Life as an Adjunct Professor

Yet another article on the turn toward academic part-timers. My wife spent twenty years as an adjunct, which on one level was OK with her, because the community college at which she mostly taught dumped hellish loads on their full-time instructors.

On the other hand, the pay was minimal: $600-900 per course. (Welcome to Colorado, where a view of the mountains is considered to be the equivalent of multiplying your wages by two.)

But it is not just the community colleges that rely on part-time faculty:

Even prestigious schools rely heavily on adjuncts, especially for teaching classes of freshmen and sophomores. At Harvard, adjuncts accounted for 57 percent of the faculty in 2005; at Boston University that year, they made up 70 percent. And over the last three decades, the number of adjuncts employed across the country skyrocketed by 210 percent while tenure-track faculty hirings rose merely 7 percent.


4 thoughts on “Life as an Adjunct Professor

  1. Yes, well, welcome to southern Colorado. And those were semester-length courses. A few were online, but most were conventional lecture sections.

  2. Peg

    David Kociemba is my colleague from Emerson; he does a great job heading the part-time faculty union. One reason I continued to commute weekly to Boston from NY after I loved was the rate of pay for adjuncts was twice what I made in the city I live in now. But they stopped giving me enough work to make it worth the travel. Another little-known dirty secret of adjuncting; once you’ve been teaching at one place for over a decade, the department often tries to edge you out by giving fewer teaching assignments. Because when you’ve been there a while you start to accrue a few perks like, oh, sharing a cubicle with two people instead of three. It’s not like colleges are hurting for fresh applicants to these jobs; plenty of people out there to exploit. There are virtually no full time jobs.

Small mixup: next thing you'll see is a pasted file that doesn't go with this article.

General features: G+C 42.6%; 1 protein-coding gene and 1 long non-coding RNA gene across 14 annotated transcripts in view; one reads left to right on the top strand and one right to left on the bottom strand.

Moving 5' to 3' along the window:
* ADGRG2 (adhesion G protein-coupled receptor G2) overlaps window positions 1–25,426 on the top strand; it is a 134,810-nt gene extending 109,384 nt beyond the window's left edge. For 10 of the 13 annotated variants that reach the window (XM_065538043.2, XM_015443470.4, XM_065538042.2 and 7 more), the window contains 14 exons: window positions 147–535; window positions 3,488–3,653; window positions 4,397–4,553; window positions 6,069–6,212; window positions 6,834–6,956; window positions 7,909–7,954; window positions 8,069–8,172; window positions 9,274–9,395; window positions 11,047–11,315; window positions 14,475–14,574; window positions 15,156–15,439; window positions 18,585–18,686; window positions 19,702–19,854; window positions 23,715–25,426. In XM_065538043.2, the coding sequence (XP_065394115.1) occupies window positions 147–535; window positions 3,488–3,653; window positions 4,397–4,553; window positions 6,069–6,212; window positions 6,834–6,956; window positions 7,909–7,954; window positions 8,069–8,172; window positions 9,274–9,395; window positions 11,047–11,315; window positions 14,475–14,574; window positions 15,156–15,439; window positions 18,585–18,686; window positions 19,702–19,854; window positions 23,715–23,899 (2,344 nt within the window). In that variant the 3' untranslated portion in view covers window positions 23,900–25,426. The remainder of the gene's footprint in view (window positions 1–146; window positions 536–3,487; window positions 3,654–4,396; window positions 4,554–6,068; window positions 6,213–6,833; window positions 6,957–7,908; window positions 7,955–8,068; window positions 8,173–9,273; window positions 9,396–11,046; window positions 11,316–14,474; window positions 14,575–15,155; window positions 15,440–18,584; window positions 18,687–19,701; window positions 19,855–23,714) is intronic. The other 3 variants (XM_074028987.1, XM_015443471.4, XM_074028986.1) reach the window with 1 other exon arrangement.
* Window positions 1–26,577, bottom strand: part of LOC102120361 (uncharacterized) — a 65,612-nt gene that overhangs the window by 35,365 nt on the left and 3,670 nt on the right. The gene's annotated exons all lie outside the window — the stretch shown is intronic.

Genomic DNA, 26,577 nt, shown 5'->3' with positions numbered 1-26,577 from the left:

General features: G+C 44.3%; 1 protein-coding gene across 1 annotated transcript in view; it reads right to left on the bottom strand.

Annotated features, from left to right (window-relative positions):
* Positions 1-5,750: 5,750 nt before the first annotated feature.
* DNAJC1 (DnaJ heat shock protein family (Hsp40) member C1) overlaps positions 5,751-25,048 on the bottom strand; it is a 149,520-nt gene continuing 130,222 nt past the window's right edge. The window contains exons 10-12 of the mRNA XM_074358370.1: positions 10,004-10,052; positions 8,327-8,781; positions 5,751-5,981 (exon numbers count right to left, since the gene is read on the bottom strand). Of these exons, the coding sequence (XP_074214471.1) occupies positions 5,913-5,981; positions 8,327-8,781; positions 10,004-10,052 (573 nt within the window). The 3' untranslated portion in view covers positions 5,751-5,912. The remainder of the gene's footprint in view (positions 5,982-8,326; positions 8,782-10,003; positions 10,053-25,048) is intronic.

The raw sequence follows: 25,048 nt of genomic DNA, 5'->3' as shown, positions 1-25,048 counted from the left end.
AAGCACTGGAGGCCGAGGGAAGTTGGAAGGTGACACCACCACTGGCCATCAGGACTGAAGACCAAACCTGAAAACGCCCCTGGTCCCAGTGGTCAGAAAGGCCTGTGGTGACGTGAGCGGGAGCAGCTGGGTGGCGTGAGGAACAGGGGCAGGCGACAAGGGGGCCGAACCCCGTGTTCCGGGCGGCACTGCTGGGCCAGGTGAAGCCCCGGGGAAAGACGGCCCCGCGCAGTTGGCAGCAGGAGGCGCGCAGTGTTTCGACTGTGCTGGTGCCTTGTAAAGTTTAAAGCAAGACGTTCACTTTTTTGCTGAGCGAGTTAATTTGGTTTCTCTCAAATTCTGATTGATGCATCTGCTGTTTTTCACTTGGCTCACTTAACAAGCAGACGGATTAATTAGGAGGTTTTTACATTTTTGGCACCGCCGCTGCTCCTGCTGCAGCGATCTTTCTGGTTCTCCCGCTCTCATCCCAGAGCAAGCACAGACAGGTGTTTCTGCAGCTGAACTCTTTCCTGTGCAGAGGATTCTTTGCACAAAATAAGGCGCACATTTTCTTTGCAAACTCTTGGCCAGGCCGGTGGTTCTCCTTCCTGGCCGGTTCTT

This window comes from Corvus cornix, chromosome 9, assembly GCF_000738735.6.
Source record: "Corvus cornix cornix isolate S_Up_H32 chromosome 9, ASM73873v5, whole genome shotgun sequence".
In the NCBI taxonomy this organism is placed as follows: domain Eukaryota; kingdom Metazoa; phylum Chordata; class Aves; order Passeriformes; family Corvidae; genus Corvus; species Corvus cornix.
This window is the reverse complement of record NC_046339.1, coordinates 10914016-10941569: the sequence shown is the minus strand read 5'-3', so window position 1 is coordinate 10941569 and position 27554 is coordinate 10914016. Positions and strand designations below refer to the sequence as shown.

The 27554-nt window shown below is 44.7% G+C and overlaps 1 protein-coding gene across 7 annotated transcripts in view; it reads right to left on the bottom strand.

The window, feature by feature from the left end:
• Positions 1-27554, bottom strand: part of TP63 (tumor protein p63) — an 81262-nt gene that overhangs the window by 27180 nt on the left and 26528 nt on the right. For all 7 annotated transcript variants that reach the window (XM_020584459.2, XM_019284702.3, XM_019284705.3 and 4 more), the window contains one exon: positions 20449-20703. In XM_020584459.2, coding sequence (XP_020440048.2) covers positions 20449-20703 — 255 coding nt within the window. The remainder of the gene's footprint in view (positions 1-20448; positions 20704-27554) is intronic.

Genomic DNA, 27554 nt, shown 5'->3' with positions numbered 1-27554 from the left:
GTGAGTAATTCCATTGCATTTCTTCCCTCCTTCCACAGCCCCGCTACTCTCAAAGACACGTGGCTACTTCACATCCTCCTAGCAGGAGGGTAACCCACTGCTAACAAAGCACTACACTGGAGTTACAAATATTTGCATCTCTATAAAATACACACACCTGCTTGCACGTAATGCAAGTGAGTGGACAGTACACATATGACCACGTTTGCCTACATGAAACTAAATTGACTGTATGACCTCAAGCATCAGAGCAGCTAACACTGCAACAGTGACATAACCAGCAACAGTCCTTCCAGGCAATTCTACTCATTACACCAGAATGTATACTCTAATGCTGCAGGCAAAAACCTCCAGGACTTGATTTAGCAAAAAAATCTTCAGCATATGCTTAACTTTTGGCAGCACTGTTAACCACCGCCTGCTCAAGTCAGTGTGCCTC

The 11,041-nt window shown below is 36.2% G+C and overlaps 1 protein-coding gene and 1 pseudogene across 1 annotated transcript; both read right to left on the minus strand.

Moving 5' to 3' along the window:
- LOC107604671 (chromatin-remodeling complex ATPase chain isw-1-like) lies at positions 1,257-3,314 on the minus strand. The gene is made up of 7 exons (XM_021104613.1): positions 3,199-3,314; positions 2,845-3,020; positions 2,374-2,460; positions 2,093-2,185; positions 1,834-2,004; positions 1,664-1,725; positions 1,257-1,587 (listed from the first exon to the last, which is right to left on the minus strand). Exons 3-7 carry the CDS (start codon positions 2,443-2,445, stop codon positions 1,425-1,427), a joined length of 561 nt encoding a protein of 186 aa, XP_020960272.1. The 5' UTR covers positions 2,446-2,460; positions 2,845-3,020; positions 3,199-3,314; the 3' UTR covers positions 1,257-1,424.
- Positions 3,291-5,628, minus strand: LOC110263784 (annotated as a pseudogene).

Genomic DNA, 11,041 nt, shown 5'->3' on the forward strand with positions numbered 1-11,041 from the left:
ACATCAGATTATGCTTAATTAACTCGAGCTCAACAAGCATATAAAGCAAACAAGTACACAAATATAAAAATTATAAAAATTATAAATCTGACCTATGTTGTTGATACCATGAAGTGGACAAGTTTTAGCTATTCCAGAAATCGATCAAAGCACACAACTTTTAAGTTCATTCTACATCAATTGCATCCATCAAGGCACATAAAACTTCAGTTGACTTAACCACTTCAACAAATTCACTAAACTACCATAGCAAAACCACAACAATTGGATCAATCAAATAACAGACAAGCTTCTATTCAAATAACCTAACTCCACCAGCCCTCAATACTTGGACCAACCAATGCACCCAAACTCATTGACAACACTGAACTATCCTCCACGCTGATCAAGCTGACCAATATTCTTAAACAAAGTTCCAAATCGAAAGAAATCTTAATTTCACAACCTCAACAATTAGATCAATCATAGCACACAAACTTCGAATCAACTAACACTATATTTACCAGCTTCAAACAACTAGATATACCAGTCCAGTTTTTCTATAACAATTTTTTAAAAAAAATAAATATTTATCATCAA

3. Rana

    That is pretty minimal. I’m teaching two sections of the same course, which gets me about $600 a month during the semester. I don’t have an office (though they’d probably be able to find me one if I insisted) because I try to stay away from campus except on teaching days (I teach one day a week).

    What kills me is not the low pay for the job but the soul-draining quality of teaching desperately under-prepared students things they’re mostly uninteresed in, the lack of benefits, and the lack of stability. It’s a question every semester as to whether I’ll have work the next, which makes me even more reluctant to participate.

    I do like my colleagues, who have always treated me with courtesy and sympathy – I just have few incentives to spend time with them, and none to provide any “service.”

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